Evaluating SAT and College-based, High School Mentorship Program from Fall 2019 to Fall 2021



Journal Title

Journal ISSN

Volume Title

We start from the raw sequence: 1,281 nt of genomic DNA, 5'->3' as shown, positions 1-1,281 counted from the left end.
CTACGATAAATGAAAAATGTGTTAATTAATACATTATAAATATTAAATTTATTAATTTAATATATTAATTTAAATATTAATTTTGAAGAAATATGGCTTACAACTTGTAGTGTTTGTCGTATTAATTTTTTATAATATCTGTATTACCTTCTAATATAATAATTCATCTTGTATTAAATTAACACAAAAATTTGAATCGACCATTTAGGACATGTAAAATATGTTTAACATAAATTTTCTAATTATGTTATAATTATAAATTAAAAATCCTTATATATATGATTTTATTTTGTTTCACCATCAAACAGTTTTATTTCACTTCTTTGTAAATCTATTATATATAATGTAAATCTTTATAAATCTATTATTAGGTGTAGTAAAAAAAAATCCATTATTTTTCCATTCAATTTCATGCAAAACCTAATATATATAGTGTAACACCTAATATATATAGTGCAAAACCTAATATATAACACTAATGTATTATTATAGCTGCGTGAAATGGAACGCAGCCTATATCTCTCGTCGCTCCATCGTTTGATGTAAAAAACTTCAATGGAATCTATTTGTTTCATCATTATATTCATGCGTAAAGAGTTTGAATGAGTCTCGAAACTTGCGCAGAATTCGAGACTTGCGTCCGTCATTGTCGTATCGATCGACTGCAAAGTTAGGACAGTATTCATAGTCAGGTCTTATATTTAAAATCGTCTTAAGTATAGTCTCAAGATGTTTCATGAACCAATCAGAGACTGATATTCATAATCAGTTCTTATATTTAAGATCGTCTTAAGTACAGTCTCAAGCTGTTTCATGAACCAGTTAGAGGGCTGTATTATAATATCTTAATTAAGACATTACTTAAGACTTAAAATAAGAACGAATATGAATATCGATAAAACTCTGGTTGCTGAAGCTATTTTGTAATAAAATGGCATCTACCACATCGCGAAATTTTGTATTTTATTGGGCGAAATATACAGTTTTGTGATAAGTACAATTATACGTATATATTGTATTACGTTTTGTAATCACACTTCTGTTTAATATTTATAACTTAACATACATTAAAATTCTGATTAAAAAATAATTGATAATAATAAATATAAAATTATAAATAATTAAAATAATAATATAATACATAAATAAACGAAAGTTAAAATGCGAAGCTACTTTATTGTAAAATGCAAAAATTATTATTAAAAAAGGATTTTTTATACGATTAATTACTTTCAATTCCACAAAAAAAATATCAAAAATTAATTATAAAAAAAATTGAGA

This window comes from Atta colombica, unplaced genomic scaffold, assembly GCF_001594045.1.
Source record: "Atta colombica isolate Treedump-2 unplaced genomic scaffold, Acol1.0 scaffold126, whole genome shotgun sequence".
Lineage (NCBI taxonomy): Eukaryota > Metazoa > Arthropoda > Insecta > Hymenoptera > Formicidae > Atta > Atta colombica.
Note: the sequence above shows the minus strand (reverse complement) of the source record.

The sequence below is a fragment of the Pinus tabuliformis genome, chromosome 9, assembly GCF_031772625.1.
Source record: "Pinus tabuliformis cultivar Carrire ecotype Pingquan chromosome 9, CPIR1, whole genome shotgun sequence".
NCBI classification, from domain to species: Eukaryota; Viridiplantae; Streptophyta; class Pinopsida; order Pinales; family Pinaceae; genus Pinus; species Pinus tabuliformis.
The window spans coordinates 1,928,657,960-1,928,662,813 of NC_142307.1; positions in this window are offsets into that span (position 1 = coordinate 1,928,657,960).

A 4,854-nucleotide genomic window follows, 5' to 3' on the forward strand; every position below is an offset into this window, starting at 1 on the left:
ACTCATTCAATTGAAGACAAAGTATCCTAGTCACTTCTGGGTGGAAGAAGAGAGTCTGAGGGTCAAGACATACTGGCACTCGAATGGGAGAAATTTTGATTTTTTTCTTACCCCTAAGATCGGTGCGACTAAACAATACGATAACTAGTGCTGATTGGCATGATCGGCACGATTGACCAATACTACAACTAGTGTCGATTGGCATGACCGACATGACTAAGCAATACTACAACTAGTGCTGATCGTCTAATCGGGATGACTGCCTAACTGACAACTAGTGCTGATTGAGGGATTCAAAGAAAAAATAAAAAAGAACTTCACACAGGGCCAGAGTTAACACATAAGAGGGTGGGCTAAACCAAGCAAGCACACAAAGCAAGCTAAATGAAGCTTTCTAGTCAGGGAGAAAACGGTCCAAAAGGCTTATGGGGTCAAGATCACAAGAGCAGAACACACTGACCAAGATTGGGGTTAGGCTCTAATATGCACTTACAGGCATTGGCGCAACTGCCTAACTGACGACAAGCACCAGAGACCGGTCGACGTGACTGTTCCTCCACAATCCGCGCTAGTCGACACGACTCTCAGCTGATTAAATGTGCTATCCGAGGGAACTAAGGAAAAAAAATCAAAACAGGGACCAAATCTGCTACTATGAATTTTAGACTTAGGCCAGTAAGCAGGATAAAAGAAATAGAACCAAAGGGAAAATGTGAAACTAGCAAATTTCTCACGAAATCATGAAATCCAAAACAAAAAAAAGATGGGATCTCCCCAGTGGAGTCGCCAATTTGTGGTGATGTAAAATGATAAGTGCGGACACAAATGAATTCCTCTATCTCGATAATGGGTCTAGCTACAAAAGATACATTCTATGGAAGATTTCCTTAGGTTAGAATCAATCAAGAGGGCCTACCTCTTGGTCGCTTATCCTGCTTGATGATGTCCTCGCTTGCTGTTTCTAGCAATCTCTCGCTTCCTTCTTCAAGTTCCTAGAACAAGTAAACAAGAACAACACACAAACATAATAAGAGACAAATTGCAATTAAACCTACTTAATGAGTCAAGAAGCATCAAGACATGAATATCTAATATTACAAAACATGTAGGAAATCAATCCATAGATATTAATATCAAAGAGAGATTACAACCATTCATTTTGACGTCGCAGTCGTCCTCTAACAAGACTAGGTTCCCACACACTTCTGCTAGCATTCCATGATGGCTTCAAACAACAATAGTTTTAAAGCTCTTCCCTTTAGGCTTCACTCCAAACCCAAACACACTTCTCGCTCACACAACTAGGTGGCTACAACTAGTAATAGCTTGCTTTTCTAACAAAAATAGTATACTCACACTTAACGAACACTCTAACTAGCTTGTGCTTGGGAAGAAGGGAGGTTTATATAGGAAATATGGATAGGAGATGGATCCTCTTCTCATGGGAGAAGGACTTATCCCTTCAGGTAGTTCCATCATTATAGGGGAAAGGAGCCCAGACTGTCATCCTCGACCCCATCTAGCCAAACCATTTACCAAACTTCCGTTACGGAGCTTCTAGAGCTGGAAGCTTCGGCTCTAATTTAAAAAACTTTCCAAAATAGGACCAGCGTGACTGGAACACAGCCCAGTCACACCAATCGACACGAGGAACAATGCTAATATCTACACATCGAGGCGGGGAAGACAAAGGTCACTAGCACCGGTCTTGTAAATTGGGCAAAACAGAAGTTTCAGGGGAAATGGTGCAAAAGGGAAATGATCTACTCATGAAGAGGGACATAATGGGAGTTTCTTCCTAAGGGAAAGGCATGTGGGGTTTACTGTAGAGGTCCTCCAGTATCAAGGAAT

Standardized testing is an integral part of college admissions and is one of the major determinants of educational access in the United States. Higher SAT scores are linked to a higher college GPA and scholarship qualifications, but there exist financial and social barriers against higher education for low-income, minority populations. To address these disparities, undergraduate students from the University of Houston Honors College created Aspire, a student-led mentorship program educating high school juniors and seniors on SAT and college readiness. During analysis, it was determined that the COVID-19 pandemic student registration, attendance, and retention rates significantly dropped compared to pre-pandemic numbers. Registration numbers between Spring 2020 compared to Fall 2021 halved from 69 students to 36 students. Although SAT score differences between pre-program and post-program students increased by roughly 56 points, these numbers are smaller than previous literature values. Before COVID-19, student attendance percentages ranged from 51% to 70%, while post-COVID-19 lockdowns, student attendance rates ranged from 39% to 44%. Less than 10 students participated virtually during the COVID-19 lockdown. Thus, COVID-19 significantly decreased program outreach and mentorship quality. Structural program changes relating to mentee retention rates, advertising, and improving mentor training are necessary to facilitate a more effective program.